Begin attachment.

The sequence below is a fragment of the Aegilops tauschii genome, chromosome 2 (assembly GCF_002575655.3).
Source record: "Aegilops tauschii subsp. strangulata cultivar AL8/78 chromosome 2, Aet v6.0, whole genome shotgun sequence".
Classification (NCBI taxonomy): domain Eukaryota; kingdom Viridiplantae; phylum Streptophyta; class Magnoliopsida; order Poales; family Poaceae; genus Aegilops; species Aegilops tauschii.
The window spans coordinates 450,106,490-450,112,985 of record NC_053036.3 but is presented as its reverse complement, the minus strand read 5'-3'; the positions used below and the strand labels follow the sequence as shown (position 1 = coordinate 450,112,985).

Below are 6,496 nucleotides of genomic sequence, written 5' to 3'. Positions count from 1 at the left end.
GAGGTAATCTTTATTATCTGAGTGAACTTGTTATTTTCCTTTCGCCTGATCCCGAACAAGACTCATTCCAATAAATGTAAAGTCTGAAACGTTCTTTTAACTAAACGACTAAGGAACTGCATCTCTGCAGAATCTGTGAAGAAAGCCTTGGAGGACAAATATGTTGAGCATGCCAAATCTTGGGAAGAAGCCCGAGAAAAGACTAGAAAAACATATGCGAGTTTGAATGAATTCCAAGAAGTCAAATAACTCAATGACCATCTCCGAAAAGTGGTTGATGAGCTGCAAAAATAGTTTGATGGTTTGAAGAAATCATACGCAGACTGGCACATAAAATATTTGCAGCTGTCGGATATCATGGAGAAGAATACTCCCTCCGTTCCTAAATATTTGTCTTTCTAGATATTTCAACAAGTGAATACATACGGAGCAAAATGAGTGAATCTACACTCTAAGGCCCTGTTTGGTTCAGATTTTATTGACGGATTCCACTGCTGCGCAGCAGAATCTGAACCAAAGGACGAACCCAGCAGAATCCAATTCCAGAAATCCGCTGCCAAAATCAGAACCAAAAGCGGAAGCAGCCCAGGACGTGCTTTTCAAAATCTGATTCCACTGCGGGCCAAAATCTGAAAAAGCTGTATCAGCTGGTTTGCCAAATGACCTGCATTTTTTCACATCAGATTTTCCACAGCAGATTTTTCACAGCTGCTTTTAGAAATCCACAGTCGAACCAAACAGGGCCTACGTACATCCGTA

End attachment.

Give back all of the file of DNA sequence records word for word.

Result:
The sequence below is a fragment of the Aegilops tauschii genome, chromosome 2 (assembly GCF_002575655.3).
Source record: "Aegilops tauschii subsp. strangulata cultivar AL8/78 chromosome 2, Aet v6.0, whole genome shotgun sequence".
Classification (NCBI taxonomy): domain Eukaryota; kingdom Viridiplantae; phylum Streptophyta; class Magnoliopsida; order Poales; family Poaceae; genus Aegilops; species Aegilops tauschii.
The window spans coordinates 450,106,490-450,112,985 of record NC_053036.3 but is presented as its reverse complement, the minus strand read 5'-3'; the positions used below and the strand labels follow the sequence as shown (position 1 = coordinate 450,112,985).

Below are 6,496 nucleotides of genomic sequence, written 5' to 3'. Positions count from 1 at the left end.
GAGGTAATCTTTATTATCTGAGTGAACTTGTTATTTTCCTTTCGCCTGATCCCGAACAAGACTCATTCCAATAAATGTAAAGTCTGAAACGTTCTTTTAACTAAACGACTAAGGAACTGCATCTCTGCAGAATCTGTGAAGAAAGCCTTGGAGGACAAATATGTTGAGCATGCCAAATCTTGGGAAGAAGCCCGAGAAAAGACTAGAAAAACATATGCGAGTTTGAATGAATTCCAAGAAGTCAAATAACTCAATGACCATCTCCGAAAAGTGGTTGATGAGCTGCAAAAATAGTTTGATGGTTTGAAGAAATCATACGCAGACTGGCACATAAAATATTTGCAGCTGTCGGATATCATGGAGAAGAATACTCCCTCCGTTCCTAAATATTTGTCTTTCTAGATATTTCAACAAGTGAATACATACGGAGCAAAATGAGTGAATCTACACTCTAAGGCCCTGTTTGGTTCAGATTTTATTGACGGATTCCACTGCTGCGCAGCAGAATCTGAACCAAAGGACGAACCCAGCAGAATCCAATTCCAGAAATCCGCTGCCAAAATCAGAACCAAAAGCGGAAGCAGCCCAGGACGTGCTTTTCAAAATCTGATTCCACTGCGGGCCAAAATCTGAAAAAGCTGTATCAGCTGGTTTGCCAAATGACCTGCATTTTTTCACATCAGATTTTCCACAGCAGATTTTTCACAGCTGCTTTTAGAAATCCACAGTCGAACCAAACAGGGCCTACGTACATCCGTA